Saccadic eye movements and executive function in children with Fetal Alcohol Spectrum Disorders (FASD): Results from a multi-centered study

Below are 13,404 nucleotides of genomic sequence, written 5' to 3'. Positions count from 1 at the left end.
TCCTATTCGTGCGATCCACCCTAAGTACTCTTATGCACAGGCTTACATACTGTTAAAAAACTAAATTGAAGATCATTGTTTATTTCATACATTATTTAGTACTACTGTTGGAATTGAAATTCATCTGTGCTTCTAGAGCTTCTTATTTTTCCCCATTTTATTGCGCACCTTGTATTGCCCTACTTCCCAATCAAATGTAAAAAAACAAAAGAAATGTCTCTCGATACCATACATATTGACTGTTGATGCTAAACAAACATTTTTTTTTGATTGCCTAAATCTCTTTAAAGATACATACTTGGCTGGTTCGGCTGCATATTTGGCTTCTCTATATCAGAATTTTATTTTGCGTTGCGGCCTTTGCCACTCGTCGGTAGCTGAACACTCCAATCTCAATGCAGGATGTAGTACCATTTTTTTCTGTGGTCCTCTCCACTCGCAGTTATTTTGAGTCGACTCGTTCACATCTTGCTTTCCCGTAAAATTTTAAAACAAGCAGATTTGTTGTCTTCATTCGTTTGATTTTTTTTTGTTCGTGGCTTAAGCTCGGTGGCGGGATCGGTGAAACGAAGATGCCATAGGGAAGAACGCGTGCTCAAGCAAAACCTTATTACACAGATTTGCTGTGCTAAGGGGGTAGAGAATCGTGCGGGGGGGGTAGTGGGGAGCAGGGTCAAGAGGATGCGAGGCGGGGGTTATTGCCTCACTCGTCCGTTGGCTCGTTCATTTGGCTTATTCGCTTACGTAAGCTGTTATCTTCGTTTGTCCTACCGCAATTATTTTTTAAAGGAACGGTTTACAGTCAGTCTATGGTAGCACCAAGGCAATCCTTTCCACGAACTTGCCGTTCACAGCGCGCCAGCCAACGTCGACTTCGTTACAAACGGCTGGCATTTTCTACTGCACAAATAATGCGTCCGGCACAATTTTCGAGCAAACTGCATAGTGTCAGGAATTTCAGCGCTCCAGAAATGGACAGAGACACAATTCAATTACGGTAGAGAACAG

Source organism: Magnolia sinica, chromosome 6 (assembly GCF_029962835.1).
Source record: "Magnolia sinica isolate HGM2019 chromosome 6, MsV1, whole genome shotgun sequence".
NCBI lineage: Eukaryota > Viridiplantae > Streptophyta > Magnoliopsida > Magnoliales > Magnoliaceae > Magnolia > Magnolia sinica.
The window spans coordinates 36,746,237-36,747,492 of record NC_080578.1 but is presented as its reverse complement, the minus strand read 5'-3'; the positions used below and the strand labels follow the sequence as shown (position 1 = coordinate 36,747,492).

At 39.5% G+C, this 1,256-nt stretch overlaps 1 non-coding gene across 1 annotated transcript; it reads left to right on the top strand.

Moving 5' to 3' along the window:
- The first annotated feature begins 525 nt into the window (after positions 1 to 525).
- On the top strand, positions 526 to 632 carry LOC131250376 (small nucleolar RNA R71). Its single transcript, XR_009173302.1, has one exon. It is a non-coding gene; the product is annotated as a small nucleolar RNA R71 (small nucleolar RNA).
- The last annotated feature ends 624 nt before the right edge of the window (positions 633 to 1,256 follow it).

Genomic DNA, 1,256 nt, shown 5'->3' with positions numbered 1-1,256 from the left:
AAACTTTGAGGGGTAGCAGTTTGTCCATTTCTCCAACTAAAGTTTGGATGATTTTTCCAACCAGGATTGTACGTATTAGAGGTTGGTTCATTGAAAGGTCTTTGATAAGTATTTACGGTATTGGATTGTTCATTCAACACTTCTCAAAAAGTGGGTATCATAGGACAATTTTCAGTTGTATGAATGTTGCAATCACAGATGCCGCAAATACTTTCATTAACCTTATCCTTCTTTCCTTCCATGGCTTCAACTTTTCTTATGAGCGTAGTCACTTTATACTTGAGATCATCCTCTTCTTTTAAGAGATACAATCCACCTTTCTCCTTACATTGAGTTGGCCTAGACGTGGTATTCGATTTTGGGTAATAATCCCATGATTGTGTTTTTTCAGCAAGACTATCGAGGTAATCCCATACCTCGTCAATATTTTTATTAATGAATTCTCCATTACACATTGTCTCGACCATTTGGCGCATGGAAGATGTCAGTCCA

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A serious consequence of maternal consumption of alcohol during pregnancy is the fetal alcohol syndrome (FAS): characterized by growth deficiency (both pre- and post-natal), craniofacial dysmorphology and central nervous system (CNS) dysfunction. However, in the absence of the characteristic facial features, and without confirmed history of alcohol exposure, clinical diagnosis remains a significant challenge. Recently, the term fetal alcohol spectrum disorders (FASD) has been adopted to encompass all diagnoses relating to a history of prenatal alcohol exposure. The purpose of this study was to test the following three general hypotheses: Children with FASD 1) demonstrate specific deficits in oculomotor control that can be measured using saccadic eye movement tasks, 2) display specific deficiencies in multiple domains of executive function that can be determined using standardized neuropsychological tasks, and 3) reveal deficits in oculomotor control that correlate with deficiencies in executive function as measured using standardized neuropsychological tasks. A preliminary study revealed significant deficits in saccadic eye movement tasks and provided the foundation for a large, multi-centered study assessing oculomotor control and neuropsychological function in children with FASD. A mobile laboratory was created, which facilitated recruitment of 92 control subjects and 89 subjects with FASD. We found significant evidence for oculomotor deficits across multiple outcome measures following the saccadic eye movement experiments, especially for oculomotor tasks that probe aspects of executive function. Additionally, children with FASD exhibited performance deficits in neuropsychological tasks that assess planning, attention, spatial working memory and strategy; cognitive skills also included within the domain of executive function. Finally, significant correlations between these two objective measures were found for children with FASD, which were not evident in the control sample. These findings are consistent with significant frontal lobe dysfunction. This is an exciting area of research that may hold promise in developing effective screening tools that can assist in the diagnosis of individuals with a history of prenatal alcohol exposure.